Long Distance Swimmer–Sara Mardini
(Germany, UK 88 min.)
Dir. Charly W. Feldman
Programme: Persister (North American Premiere)
A shocking, of-the-moment or fascinating premise for a documentary is no guarantee that the film will resonate. But find a compelling character for your focus and the chances for success increase exponentially. Fortunately for Charly W. Feldman, she spotlights the long-distance swimmer turned refugee activist Sara Mardini and you can’t take your eyes off her.
Sara and her sister Yusra were competitive swimmers before the war in Syria–bombs falling way too close to home–forced them to leave. They are among the thousands of refugees who have attempted to flee under dire circumstances in flimsy dinghies, helmed by profit-seeking smugglers through dangerous waters. When the Mardinis’ boat sprang a leak, the two swimmers, in an act of astonishing strength and courage, wound up pulling the boat to the Greek shore.
Their story became a sensation, and much more so when Netflix streamed the feature film The Swimmers about their flight, escape from a Greek refugee camp to Germany and Yusra’s journey to Rio to compete in the Olympics for the new Refugee team. That film concludes with an endnote that Sara returned to Greece to help refugees there and was arrested and charged with, among other things, people smuggling, while working for the search and rescue NGO Emergency Response Centre International. A 20-year prison sentence loomed.
Feldman picks up the story there, following Sara as she fights for bail and awaits her trial. Three main themes are threaded through this documentary. The film amplifies the outrage generated by the criminalization of humanitarianism. Mardini was not among those profiting from smuggling. She was engaged in activities often pursued by NGOs: giving warmth, food and clothing to terrified refugees washed up onto European shores.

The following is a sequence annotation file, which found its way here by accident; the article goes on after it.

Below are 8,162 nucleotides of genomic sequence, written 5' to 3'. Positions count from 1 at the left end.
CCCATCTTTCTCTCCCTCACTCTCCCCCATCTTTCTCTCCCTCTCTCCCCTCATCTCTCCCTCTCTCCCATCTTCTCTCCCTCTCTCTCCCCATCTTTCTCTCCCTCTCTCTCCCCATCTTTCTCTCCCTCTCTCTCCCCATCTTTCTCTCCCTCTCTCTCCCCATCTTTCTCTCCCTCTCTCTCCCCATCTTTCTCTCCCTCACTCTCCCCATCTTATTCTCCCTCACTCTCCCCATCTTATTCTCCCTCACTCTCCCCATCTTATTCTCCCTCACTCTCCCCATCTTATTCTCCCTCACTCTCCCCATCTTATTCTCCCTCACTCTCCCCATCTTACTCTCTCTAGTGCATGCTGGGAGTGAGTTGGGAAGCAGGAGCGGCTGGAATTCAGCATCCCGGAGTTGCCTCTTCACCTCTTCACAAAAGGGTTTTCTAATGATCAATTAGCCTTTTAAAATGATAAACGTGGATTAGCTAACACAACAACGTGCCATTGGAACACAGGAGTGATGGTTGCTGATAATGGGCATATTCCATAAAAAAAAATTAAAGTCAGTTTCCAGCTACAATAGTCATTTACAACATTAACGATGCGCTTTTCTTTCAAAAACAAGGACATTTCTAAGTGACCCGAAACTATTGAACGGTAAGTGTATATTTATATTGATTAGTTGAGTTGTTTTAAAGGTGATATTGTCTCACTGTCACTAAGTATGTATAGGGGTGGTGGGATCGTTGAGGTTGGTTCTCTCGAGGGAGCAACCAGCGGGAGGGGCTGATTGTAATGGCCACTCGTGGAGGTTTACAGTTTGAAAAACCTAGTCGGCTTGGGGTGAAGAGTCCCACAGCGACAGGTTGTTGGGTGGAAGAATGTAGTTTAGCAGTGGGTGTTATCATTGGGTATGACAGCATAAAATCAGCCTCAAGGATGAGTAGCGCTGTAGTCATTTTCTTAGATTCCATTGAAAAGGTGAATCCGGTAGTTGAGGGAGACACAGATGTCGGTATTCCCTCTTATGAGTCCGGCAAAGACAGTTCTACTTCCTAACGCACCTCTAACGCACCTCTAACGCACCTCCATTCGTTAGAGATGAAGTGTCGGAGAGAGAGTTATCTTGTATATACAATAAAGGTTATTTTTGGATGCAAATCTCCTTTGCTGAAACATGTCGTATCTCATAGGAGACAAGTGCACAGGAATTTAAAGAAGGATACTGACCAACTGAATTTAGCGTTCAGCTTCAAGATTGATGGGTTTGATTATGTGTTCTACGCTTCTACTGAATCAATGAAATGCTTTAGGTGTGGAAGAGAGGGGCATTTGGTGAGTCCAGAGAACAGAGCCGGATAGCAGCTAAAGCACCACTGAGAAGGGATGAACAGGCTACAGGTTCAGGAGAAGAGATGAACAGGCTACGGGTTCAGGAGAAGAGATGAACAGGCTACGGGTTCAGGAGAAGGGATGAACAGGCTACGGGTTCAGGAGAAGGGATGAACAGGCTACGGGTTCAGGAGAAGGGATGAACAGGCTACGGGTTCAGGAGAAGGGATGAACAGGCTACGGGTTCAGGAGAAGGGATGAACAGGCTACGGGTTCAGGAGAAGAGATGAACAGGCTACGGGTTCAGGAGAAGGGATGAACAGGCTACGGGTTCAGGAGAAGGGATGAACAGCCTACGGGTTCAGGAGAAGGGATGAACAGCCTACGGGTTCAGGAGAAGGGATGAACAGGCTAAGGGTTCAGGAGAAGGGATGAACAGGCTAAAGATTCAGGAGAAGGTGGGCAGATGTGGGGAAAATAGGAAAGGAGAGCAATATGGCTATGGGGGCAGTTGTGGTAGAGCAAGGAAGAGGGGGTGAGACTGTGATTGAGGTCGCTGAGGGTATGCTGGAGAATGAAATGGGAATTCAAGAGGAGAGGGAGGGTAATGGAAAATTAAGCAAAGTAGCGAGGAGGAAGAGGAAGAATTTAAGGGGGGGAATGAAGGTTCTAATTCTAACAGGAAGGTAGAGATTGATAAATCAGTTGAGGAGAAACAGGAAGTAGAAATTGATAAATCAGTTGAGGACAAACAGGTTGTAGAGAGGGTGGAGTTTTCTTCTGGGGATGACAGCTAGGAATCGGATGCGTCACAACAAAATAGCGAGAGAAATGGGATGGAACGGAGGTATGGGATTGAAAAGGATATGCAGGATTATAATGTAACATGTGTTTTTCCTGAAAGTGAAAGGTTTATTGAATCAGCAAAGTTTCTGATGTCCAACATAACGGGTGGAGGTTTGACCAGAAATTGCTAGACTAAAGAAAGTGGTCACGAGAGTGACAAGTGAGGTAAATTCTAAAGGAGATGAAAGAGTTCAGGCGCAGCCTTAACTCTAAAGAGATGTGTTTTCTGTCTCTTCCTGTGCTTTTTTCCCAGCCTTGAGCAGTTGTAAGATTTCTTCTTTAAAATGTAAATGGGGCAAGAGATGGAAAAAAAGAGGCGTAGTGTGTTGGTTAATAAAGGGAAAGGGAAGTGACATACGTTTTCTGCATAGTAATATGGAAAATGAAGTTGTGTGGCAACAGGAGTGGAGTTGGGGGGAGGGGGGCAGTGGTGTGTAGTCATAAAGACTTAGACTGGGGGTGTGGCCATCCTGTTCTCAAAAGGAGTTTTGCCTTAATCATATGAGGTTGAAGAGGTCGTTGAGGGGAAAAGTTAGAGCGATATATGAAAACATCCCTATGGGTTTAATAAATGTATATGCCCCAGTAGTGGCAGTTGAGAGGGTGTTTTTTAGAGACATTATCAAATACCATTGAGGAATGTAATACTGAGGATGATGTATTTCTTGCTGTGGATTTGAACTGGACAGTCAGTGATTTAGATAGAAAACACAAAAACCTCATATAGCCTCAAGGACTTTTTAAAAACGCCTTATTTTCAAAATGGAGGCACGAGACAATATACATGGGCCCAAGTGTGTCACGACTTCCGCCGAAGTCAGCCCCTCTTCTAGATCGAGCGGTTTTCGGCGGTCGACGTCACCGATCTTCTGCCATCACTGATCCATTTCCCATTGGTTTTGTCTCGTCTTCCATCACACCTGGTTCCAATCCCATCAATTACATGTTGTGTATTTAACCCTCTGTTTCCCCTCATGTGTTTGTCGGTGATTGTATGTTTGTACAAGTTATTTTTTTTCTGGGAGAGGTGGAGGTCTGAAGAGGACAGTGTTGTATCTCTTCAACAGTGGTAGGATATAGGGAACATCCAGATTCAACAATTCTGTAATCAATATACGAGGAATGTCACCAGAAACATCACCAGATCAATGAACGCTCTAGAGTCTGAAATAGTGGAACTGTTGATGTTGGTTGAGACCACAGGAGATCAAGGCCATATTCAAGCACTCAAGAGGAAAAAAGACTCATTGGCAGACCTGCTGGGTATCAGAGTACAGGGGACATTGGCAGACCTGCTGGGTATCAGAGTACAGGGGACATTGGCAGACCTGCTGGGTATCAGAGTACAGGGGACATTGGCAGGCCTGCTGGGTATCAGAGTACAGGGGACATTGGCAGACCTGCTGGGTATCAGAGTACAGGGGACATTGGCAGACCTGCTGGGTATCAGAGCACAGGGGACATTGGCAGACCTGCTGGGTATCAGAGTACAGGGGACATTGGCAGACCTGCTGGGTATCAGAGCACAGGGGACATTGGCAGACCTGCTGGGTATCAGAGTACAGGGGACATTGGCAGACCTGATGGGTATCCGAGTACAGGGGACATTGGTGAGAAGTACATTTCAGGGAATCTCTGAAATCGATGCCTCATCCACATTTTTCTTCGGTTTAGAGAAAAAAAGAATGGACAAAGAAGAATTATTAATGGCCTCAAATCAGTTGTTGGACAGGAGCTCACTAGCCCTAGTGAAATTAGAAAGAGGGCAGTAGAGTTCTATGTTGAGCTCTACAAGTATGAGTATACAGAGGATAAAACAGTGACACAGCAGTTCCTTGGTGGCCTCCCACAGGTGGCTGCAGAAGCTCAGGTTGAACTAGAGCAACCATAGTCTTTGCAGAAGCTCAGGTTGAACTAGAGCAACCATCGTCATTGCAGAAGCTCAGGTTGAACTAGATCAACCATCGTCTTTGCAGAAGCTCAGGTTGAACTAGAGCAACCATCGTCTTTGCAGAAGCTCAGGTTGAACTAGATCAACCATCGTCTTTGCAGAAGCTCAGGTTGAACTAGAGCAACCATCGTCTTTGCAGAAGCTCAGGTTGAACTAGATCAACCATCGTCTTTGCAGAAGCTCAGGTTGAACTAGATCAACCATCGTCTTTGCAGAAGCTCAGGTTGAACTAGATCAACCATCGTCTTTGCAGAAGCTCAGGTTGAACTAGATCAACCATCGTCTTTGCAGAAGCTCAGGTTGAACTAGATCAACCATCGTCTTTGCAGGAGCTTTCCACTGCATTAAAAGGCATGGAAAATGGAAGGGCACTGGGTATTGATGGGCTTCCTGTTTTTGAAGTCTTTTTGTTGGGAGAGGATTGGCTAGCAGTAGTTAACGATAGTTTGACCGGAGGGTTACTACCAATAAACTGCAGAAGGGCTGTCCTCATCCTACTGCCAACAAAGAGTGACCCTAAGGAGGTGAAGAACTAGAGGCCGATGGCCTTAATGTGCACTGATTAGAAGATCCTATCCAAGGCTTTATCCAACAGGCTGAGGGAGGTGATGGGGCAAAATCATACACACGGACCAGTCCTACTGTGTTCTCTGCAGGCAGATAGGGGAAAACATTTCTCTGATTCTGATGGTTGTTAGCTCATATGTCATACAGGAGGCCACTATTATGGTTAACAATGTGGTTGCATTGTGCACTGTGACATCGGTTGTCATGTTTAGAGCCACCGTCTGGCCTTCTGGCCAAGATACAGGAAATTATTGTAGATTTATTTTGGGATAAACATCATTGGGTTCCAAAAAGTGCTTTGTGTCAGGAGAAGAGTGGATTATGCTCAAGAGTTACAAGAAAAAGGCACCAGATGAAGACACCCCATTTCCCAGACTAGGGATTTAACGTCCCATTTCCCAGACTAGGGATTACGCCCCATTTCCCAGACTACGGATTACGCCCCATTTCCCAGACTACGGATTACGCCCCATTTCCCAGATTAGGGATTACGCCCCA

A second strand pursues the relationship between the two sisters. Yusra is a more laid-back, user-friendly character while Sara is fierce and forthright. Crucially, Sara was so seriously injured during her escape from Syria that she had to stop swimming. Yusra, on the other hand, came back to her passion and made it to the Rio Olympics. So the seeds are there for a portrait of loving but very different sisters who share a traumatic history, but not the same repercussions. But the film is too vague on this theme, even as Feldman tracks media opportunities and photo shoots of the Mardini women that materialized in the years while Sara was awaiting her trial.
Finally, there is Sara herself. While waiting for the wheels of justice to grind towards her day in court, she becomes depressed, searching for what to do with herself. But she finds a purpose when she embarks on a speaking tour to raise awareness of the increasing threat to humanitarian efforts and she is a spectacular communicator. She is, in fact, more charismatic than the actor who portrayed her in the fiction film of her story.
Sara Mardini and the light she shines on a movement under siege make this a film worth seeing. You’ll be relieved to learn that since the film was shot, Greek authorities dropped the charges against her–although her long legal fight is far from over.